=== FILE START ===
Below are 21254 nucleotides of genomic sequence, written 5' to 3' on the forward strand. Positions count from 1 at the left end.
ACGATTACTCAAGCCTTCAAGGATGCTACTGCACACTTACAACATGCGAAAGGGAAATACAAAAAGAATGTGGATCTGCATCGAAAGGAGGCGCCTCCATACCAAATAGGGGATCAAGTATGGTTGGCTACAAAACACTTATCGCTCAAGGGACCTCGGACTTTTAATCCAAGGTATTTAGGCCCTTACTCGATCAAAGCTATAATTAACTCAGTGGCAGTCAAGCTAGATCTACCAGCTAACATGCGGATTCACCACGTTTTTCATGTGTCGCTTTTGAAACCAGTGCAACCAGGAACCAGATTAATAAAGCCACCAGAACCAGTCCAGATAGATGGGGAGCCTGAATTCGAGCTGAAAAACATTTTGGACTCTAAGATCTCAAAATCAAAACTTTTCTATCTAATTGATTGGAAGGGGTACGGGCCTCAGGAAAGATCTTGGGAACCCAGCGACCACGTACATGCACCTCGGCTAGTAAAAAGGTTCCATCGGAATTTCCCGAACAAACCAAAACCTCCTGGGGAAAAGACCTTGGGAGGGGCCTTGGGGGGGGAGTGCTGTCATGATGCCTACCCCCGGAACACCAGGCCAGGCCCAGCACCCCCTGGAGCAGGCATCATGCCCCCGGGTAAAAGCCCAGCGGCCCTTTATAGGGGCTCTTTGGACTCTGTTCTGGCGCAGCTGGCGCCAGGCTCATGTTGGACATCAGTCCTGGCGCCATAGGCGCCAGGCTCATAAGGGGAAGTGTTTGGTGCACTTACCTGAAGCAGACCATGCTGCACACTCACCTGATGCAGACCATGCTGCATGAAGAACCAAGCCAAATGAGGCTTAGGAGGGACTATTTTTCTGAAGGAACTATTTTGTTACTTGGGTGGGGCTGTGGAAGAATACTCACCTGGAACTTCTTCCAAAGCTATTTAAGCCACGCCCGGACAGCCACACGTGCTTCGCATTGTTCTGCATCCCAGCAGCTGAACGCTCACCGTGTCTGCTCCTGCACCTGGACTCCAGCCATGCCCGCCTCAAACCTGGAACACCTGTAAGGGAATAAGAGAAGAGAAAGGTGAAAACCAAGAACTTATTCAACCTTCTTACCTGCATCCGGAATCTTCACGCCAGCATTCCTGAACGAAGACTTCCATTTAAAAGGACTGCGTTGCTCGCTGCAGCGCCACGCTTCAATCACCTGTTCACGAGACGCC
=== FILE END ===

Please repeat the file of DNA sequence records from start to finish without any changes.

Below are 21254 nucleotides of genomic sequence, written 5' to 3' on the forward strand. Positions count from 1 at the left end.
ACGATTACTCAAGCCTTCAAGGATGCTACTGCACACTTACAACATGCGAAAGGGAAATACAAAAAGAATGTGGATCTGCATCGAAAGGAGGCGCCTCCATACCAAATAGGGGATCAAGTATGGTTGGCTACAAAACACTTATCGCTCAAGGGACCTCGGACTTTTAATCCAAGGTATTTAGGCCCTTACTCGATCAAAGCTATAATTAACTCAGTGGCAGTCAAGCTAGATCTACCAGCTAACATGCGGATTCACCACGTTTTTCATGTGTCGCTTTTGAAACCAGTGCAACCAGGAACCAGATTAATAAAGCCACCAGAACCAGTCCAGATAGATGGGGAGCCTGAATTCGAGCTGAAAAACATTTTGGACTCTAAGATCTCAAAATCAAAACTTTTCTATCTAATTGATTGGAAGGGGTACGGGCCTCAGGAAAGATCTTGGGAACCCAGCGACCACGTACATGCACCTCGGCTAGTAAAAAGGTTCCATCGGAATTTCCCGAACAAACCAAAACCTCCTGGGGAAAAGACCTTGGGAGGGGCCTTGGGGGGGGAGTGCTGTCATGATGCCTACCCCCGGAACACCAGGCCAGGCCCAGCACCCCCTGGAGCAGGCATCATGCCCCCGGGTAAAAGCCCAGCGGCCCTTTATAGGGGCTCTTTGGACTCTGTTCTGGCGCAGCTGGCGCCAGGCTCATGTTGGACATCAGTCCTGGCGCCATAGGCGCCAGGCTCATAAGGGGAAGTGTTTGGTGCACTTACCTGAAGCAGACCATGCTGCACACTCACCTGATGCAGACCATGCTGCATGAAGAACCAAGCCAAATGAGGCTTAGGAGGGACTATTTTTCTGAAGGAACTATTTTGTTACTTGGGTGGGGCTGTGGAAGAATACTCACCTGGAACTTCTTCCAAAGCTATTTAAGCCACGCCCGGACAGCCACACGTGCTTCGCATTGTTCTGCATCCCAGCAGCTGAACGCTCACCGTGTCTGCTCCTGCACCTGGACTCCAGCCATGCCCGCCTCAAACCTGGAACACCTGTAAGGGAATAAGAGAAGAGAAAGGTGAAAACCAAGAACTTATTCAACCTTCTTACCTGCATCCGGAATCTTCACGCCAGCATTCCTGAACGAAGACTTCCATTTAAAAGGACTGCGTTGCTCGCTGCAGCGCCACGCTTCAATCACCTGTTCACGAGACGCC